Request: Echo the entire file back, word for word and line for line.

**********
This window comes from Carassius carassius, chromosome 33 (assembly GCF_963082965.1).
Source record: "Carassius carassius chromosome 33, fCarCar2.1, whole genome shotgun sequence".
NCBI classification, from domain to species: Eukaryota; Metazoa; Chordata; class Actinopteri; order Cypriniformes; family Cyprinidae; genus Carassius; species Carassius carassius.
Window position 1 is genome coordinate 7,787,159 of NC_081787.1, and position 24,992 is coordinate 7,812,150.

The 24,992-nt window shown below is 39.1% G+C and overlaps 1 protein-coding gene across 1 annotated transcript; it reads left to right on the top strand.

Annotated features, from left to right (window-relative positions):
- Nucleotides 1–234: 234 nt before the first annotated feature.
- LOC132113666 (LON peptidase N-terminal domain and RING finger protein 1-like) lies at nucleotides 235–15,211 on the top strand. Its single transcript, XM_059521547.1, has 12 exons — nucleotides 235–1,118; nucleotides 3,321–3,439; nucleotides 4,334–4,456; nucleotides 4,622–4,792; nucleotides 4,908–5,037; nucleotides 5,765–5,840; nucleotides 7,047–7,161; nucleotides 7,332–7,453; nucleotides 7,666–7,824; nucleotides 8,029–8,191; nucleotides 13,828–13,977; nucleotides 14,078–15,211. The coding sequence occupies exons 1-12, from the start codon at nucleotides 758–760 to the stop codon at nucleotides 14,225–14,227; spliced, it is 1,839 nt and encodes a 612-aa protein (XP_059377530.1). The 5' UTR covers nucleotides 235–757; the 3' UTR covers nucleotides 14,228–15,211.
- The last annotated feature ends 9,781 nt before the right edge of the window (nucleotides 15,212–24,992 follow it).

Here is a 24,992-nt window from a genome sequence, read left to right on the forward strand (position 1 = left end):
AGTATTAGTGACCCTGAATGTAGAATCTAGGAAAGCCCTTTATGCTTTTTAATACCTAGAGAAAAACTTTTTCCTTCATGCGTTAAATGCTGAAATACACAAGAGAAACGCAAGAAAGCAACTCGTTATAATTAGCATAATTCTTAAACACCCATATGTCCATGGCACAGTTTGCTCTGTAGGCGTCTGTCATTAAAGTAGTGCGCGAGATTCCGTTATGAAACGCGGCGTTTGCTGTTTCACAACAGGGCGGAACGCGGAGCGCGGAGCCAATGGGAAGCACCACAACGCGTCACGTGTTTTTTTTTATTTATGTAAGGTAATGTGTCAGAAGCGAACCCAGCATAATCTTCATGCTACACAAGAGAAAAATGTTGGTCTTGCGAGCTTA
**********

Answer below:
This window comes from Carassius carassius, chromosome 33 (assembly GCF_963082965.1).
Source record: "Carassius carassius chromosome 33, fCarCar2.1, whole genome shotgun sequence".
NCBI classification, from domain to species: Eukaryota; Metazoa; Chordata; class Actinopteri; order Cypriniformes; family Cyprinidae; genus Carassius; species Carassius carassius.
Window position 1 is genome coordinate 7,787,159 of NC_081787.1, and position 24,992 is coordinate 7,812,150.

The 24,992-nt window shown below is 39.1% G+C and overlaps 1 protein-coding gene across 1 annotated transcript; it reads left to right on the top strand.

Annotated features, from left to right (window-relative positions):
- Nucleotides 1–234: 234 nt before the first annotated feature.
- LOC132113666 (LON peptidase N-terminal domain and RING finger protein 1-like) lies at nucleotides 235–15,211 on the top strand. Its single transcript, XM_059521547.1, has 12 exons — nucleotides 235–1,118; nucleotides 3,321–3,439; nucleotides 4,334–4,456; nucleotides 4,622–4,792; nucleotides 4,908–5,037; nucleotides 5,765–5,840; nucleotides 7,047–7,161; nucleotides 7,332–7,453; nucleotides 7,666–7,824; nucleotides 8,029–8,191; nucleotides 13,828–13,977; nucleotides 14,078–15,211. The coding sequence occupies exons 1-12, from the start codon at nucleotides 758–760 to the stop codon at nucleotides 14,225–14,227; spliced, it is 1,839 nt and encodes a 612-aa protein (XP_059377530.1). The 5' UTR covers nucleotides 235–757; the 3' UTR covers nucleotides 14,228–15,211.
- The last annotated feature ends 9,781 nt before the right edge of the window (nucleotides 15,212–24,992 follow it).

Here is a 24,992-nt window from a genome sequence, read left to right on the forward strand (position 1 = left end):
AGTATTAGTGACCCTGAATGTAGAATCTAGGAAAGCCCTTTATGCTTTTTAATACCTAGAGAAAAACTTTTTCCTTCATGCGTTAAATGCTGAAATACACAAGAGAAACGCAAGAAAGCAACTCGTTATAATTAGCATAATTCTTAAACACCCATATGTCCATGGCACAGTTTGCTCTGTAGGCGTCTGTCATTAAAGTAGTGCGCGAGATTCCGTTATGAAACGCGGCGTTTGCTGTTTCACAACAGGGCGGAACGCGGAGCGCGGAGCCAATGGGAAGCACCACAACGCGTCACGTGTTTTTTTTTATTTATGTAAGGTAATGTGTCAGAAGCGAACCCAGCATAATCTTCATGCTACACAAGAGAAAAATGTTGGTCTTGCGAGCTTA